WereratThere has been a lot of discussion about this topic on Dragonsfoot, and I found that I need to add a bit more exposition about the situation in order for the members there to truly understand the situation, and the player’s aversion to adversity.

The following is the bulk of the body of a post I made there this morning…

I feel like I have to add some further exposition about how this all came about.

  1. Allustriel of Silverymoon contacted the characters and asked if they would undertake a one way journey through a portal from Silverymoon to Nesmé with the goal of either a) restoring the functionality of the gate on the other side, or b) finding a way to break the siege allowing her military forces a better chance of getting through and defending the city. The party chose to do it.
  2. Once in Nesmé, there was no simple fix to the gate problem. It would take some time and effort to get it working again. The party chose to instead attempt to break the siege.
  3. In an attempt to find a more secret way out of the city than the main gate, the part entered the sewers to find a drain that emptied outside the wall. There they met a very common denizen of sewers…wererats. The party was given ample clues that they might find wererats in the sewers, as the local thieves’ guild was overrun with wererats in league with Gerti Orelsdottr. They chose to engage them early on during largely expositive encounters, and the bard charged into combat ahead of the fighter and paladin rather than waiting down in the initiative order.
  4. Once I was aware how much the player disliked the outcome of his own ill-
    Stone Giantconsidered actions, I devised a story arc to make his misfortune a huge party asset instead of a liability. The player instead chose to embark on a suicide mission (certainly within his purview) that I had previously, when the party traveled to Nesmé, explained would be fruitless until the characters became more powerful. The dice spoke. His horse was crushed by a stone giant’s boulder, and the character was knocked unconscious (0hp). All of this occured in plain view of all the payers at the table. I rolled, as always, in the open.
  5. Although I then planned to place the captured Faelel in the very next dungeon, where the characters used their newly found and secured exit from the city, as they assaulted the hobgoblin allies of Gerti Orelsdottr, the main troops engaged in the siege. The player instead chose to write-up a new character (certainly within his purview) whose entire personality was designed to be a jerk and push my personal buttons. At this point he began what I found out was a determined campaign to sabotage the entire campaign.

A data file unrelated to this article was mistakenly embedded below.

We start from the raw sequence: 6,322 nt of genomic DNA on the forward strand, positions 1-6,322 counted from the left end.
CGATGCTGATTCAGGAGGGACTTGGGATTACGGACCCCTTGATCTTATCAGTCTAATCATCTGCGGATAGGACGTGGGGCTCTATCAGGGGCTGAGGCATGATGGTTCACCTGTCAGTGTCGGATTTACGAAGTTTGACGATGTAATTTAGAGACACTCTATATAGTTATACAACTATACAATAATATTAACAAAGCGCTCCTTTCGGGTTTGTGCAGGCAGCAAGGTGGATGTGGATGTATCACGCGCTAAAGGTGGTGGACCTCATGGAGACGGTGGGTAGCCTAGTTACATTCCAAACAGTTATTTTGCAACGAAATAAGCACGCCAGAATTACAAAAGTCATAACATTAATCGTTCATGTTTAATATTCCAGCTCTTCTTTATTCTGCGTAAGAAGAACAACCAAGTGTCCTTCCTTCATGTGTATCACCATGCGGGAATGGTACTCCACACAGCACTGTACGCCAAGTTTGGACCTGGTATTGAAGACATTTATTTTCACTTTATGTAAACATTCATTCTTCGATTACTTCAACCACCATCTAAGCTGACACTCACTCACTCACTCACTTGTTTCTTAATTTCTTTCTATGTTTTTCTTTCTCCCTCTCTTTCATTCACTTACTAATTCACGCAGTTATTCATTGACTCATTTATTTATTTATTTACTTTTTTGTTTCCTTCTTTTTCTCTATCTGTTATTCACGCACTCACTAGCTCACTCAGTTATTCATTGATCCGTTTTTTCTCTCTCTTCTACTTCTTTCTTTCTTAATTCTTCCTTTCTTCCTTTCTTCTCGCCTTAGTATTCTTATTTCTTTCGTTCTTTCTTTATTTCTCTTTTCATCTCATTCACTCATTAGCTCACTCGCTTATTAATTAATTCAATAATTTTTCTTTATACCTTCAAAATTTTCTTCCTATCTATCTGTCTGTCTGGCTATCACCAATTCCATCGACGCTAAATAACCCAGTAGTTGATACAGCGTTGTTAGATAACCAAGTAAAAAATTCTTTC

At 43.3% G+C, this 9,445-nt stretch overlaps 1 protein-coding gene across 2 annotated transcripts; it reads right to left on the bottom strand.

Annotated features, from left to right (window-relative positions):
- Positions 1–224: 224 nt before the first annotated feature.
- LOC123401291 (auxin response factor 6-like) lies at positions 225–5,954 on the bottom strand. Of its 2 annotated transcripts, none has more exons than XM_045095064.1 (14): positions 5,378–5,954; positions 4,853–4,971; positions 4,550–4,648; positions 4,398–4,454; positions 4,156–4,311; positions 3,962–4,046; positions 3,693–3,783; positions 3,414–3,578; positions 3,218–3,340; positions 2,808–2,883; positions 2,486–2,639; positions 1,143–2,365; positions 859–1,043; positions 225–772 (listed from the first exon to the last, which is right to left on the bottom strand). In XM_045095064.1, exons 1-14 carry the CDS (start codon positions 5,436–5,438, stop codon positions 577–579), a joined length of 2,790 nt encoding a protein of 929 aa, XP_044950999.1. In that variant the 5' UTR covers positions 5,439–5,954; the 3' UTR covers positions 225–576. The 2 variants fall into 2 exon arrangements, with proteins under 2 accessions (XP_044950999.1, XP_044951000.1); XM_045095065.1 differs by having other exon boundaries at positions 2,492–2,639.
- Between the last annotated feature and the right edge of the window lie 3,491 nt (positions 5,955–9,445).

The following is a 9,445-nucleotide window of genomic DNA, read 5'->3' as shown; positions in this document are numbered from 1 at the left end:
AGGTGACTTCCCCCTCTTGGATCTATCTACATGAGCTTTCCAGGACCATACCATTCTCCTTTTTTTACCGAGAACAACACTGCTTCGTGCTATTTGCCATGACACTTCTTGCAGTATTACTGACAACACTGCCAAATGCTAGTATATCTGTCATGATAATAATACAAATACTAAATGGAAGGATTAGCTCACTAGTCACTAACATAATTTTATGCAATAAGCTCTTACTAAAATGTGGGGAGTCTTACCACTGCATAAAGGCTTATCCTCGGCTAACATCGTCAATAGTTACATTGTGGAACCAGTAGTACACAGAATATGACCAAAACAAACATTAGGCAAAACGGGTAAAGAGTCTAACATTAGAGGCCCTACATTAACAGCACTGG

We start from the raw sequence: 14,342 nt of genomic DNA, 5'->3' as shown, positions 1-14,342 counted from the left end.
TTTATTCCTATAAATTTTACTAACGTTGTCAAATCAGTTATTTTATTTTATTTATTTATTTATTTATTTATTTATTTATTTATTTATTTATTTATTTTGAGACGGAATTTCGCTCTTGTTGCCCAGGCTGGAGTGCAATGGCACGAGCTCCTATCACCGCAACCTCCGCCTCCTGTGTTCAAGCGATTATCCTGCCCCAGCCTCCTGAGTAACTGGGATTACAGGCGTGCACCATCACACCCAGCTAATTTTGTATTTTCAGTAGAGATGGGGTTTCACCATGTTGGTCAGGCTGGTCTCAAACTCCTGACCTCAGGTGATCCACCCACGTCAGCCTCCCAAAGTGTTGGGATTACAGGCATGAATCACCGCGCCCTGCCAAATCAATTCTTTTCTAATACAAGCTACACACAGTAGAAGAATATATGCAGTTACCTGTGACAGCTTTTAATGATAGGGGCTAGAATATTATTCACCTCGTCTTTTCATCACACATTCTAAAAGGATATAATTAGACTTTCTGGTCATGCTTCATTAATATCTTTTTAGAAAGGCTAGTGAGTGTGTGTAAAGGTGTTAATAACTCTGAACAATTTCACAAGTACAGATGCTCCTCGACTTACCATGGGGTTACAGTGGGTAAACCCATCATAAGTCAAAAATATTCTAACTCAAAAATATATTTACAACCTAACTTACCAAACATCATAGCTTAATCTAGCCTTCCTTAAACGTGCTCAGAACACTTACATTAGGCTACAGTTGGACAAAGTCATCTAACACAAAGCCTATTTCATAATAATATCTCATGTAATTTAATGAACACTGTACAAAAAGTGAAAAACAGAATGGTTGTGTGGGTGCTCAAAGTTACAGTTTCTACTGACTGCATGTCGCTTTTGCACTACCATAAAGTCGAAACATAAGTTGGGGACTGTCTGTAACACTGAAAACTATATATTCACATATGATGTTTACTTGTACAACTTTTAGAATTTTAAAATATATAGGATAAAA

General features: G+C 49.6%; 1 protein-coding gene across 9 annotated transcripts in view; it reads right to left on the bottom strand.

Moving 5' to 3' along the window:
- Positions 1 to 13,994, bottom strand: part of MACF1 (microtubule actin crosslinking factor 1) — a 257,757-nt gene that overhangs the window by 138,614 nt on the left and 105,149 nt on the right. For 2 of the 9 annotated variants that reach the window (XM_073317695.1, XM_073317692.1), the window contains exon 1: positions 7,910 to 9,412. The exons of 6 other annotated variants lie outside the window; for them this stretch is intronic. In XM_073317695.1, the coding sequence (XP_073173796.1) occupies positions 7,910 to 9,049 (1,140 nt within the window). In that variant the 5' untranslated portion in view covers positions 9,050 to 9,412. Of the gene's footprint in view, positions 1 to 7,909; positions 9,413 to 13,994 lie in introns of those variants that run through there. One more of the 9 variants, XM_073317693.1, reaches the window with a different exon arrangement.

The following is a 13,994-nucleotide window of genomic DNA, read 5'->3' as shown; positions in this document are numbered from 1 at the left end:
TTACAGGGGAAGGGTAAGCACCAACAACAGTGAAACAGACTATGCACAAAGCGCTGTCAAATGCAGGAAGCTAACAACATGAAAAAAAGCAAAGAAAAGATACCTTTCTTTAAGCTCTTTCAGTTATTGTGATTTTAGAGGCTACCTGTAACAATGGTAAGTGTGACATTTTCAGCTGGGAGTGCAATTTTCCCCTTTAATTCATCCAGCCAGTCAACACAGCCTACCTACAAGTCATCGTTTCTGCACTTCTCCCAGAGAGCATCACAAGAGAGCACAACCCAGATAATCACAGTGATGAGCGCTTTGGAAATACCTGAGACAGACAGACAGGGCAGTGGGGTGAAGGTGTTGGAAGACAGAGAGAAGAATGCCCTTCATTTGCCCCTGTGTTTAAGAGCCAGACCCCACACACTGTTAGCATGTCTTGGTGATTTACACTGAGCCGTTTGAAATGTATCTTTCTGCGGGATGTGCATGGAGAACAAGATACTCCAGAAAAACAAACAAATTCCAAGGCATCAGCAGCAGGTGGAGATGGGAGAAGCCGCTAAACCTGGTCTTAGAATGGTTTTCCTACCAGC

6. Faelel once rescued ran off, never to be seen again. Though if the campaign had continued far enough the party would have met him as an NPC in Waterdeep (certainly within my purview once a character is abandoned).
  7. The campaign continued for a few more adventures. The characters secured a reliable method of getting out of, and back into the city. They completed several quest designed to help loosen and eventually break the siege. The player grew bored with the jerk Cavalier, and decided to write-up a new character. Before the party could meet this new character and secure a powerful sword named Hearthbrand, the rest of the players got fed up with the player’s constant bickering and whining and the campaign collapsed.
Are you sure you want to do that?

Are you sure you want to do that?

Let’s make this crystal clear. I didn’t pull anything on the player. I created adventures with logical scenarios and the players made choices that led to the events that occurred to them. While I certainly put those outcomes within their reach, it was their own decisions (wise or ill-considered) and the fate of the dice that made them happen. The outcomes were logical and foreseeable.

I too was in the very same situation as the player, trying to cope with an unexpected situation. The difference between the player’s options and my own, were that I had a responsibility to make things seem logical and fitting in the game world so the rest of the players’ suspension of disbelief wasn’t strained too much.

I take that back. The player had the exact same responsibilities to the group and failed utterly at fulfilling them.

Leave a Reply

Your email address will not be published. Required fields are marked *